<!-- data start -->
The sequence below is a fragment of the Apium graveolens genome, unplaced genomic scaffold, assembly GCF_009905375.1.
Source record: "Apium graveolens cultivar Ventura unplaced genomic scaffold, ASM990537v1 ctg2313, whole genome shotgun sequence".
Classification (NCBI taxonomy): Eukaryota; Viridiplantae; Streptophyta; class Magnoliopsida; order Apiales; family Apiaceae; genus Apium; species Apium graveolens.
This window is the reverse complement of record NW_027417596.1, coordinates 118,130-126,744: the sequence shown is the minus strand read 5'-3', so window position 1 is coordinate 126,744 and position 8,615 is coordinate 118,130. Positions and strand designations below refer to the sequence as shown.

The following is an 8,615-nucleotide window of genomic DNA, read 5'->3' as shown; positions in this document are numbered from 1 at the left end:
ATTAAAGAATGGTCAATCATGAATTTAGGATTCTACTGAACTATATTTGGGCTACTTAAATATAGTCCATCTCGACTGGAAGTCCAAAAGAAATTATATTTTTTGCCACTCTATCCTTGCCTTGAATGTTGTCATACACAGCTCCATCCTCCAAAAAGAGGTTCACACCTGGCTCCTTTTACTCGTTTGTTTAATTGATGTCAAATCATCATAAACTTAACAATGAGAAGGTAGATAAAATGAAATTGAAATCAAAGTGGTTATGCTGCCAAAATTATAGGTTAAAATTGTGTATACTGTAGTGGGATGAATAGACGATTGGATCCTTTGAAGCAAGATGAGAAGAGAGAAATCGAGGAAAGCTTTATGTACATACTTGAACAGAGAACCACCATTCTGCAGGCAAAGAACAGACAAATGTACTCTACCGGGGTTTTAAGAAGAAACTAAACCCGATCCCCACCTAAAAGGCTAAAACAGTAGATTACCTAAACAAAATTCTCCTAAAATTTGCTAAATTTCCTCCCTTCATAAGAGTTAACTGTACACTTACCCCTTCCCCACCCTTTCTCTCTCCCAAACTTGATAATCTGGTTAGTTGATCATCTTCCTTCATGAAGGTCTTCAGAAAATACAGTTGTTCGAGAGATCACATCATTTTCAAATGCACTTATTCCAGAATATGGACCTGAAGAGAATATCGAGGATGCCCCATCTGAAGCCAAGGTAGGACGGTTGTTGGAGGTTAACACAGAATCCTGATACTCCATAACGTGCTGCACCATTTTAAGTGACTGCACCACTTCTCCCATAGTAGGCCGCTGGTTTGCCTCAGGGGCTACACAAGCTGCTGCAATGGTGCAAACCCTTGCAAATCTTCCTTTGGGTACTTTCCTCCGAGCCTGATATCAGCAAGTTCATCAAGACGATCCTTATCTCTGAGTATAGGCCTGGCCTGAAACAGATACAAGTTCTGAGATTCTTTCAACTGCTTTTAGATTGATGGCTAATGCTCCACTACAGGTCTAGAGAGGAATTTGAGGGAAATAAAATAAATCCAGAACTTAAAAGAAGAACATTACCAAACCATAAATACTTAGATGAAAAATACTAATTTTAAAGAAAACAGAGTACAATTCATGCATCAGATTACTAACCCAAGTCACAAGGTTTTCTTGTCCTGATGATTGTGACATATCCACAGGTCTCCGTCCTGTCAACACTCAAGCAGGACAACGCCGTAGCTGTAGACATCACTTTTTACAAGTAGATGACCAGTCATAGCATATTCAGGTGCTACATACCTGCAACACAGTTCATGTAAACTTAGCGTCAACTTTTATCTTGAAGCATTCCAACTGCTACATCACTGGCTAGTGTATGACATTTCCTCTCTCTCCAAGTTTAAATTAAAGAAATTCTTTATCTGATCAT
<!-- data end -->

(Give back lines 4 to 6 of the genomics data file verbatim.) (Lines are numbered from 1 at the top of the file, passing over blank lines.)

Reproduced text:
This window is the reverse complement of record NW_027417596.1, coordinates 118,130-126,744: the sequence shown is the minus strand read 5'-3', so window position 1 is coordinate 126,744 and position 8,615 is coordinate 118,130. Positions and strand designations below refer to the sequence as shown.

The following is an 8,615-nucleotide window of genomic DNA, read 5'->3' as shown; positions in this document are numbered from 1 at the left end:
ATTAAAGAATGGTCAATCATGAATTTAGGATTCTACTGAACTATATTTGGGCTACTTAAATATAGTCCATCTCGACTGGAAGTCCAAAAGAAATTATATTTTTTGCCACTCTATCCTTGCCTTGAATGTTGTCATACACAGCTCCATCCTCCAAAAAGAGGTTCACACCTGGCTCCTTTTACTCGTTTGTTTAATTGATGTCAAATCATCATAAACTTAACAATGAGAAGGTAGATAAAATGAAATTGAAATCAAAGTGGTTATGCTGCCAAAATTATAGGTTAAAATTGTGTATACTGTAGTGGGATGAATAGACGATTGGATCCTTTGAAGCAAGATGAGAAGAGAGAAATCGAGGAAAGCTTTATGTACATACTTGAACAGAGAACCACCATTCTGCAGGCAAAGAACAGACAAATGTACTCTACCGGGGTTTTAAGAAGAAACTAAACCCGATCCCCACCTAAAAGGCTAAAACAGTAGATTACCTAAACAAAATTCTCCTAAAATTTGCTAAATTTCCTCCCTTCATAAGAGTTAACTGTACACTTACCCCTTCCCCACCCTTTCTCTCTCCCAAACTTGATAATCTGGTTAGTTGATCATCTTCCTTCATGAAGGTCTTCAGAAAATACAGTTGTTCGAGAGATCACATCATTTTCAAATGCACTTATTCCAGAATATGGACCTGAAGAGAATATCGAGGATGCCCCATCTGAAGCCAAGGTAGGACGGTTGTTGGAGGTTAACACAGAATCCTGATACTCCATAACGTGCTGCACCATTTTAAGTGACTGCACCACTTCTCCCATAGTAGGCCGCTGGTTTGCCTCAGGGGCTACACAAGCTGCTGCAATGGTGCAAACCCTTGCAAATCTTCCTTTGGGTACTTTCCTCCGAGCCTGATATCAGCAAGTTCATCAAGACGATCCTTATCTCTGAGTATAGGCCTGGCCTGAAACAGATACAAGTTCTGAGATTCTTTCAACTGCTTTTAGATTGATGGCTAATGCTCCACTACAGGTCTAGAGAGGAATTTGAGGGAAATAAAATAAATCCAGAACTTAAAAGAAGAACATTACCAAACCATAAATACTTAGATGAAAAATACTAATTTTAAAGAAAACAGAGTACAATTCATGCATCAGATTACTAACCCAAGTCACAAGGTTTTCTTGTCCTGATGATTGTGACATATCCACAGGTCTCCGTCCTGTCAACACTCAAGCAGGACAACGCCGTAGCTGTAGACATCACTTTTTACAAGTAGATGACCAGTCATAGCATATTCAGGTGCTACATACCTGCAACACAGTTCATGTAAACTTAGCGTCAACTTTTATCTTGAAGCATTCCAACTGCTACATCACTGGCTAGTGTATGACATTTCCTCTCTCTCCAAGTTTAAATTAAAGAAATTCTTTATCTGATCAT